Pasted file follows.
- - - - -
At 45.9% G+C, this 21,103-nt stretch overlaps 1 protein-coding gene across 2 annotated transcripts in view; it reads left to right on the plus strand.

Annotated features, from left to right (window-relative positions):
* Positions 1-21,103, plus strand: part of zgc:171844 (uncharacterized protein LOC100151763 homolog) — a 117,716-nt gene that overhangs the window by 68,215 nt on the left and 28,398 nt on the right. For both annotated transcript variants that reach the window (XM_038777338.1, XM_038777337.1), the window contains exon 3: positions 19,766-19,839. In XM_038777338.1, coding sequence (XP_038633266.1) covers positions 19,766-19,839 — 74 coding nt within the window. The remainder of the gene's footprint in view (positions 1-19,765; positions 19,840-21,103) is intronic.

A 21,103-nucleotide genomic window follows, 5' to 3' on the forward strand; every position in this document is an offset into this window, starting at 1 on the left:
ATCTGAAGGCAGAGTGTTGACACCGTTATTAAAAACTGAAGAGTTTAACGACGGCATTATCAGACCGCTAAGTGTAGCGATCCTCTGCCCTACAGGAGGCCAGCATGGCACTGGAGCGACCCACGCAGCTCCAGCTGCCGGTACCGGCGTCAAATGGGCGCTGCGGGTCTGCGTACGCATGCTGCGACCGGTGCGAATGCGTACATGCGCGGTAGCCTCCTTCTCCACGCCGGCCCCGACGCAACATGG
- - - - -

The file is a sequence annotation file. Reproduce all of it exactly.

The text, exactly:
At 45.9% G+C, this 21,103-nt stretch overlaps 1 protein-coding gene across 2 annotated transcripts in view; it reads left to right on the plus strand.

Annotated features, from left to right (window-relative positions):
* Positions 1-21,103, plus strand: part of zgc:171844 (uncharacterized protein LOC100151763 homolog) — a 117,716-nt gene that overhangs the window by 68,215 nt on the left and 28,398 nt on the right. For both annotated transcript variants that reach the window (XM_038777338.1, XM_038777337.1), the window contains exon 3: positions 19,766-19,839. In XM_038777338.1, coding sequence (XP_038633266.1) covers positions 19,766-19,839 — 74 coding nt within the window. The remainder of the gene's footprint in view (positions 1-19,765; positions 19,840-21,103) is intronic.

A 21,103-nucleotide genomic window follows, 5' to 3' on the forward strand; every position in this document is an offset into this window, starting at 1 on the left:
ATCTGAAGGCAGAGTGTTGACACCGTTATTAAAAACTGAAGAGTTTAACGACGGCATTATCAGACCGCTAAGTGTAGCGATCCTCTGCCCTACAGGAGGCCAGCATGGCACTGGAGCGACCCACGCAGCTCCAGCTGCCGGTACCGGCGTCAAATGGGCGCTGCGGGTCTGCGTACGCATGCTGCGACCGGTGCGAATGCGTACATGCGCGGTAGCCTCCTTCTCCACGCCGGCCCCGACGCAACATGG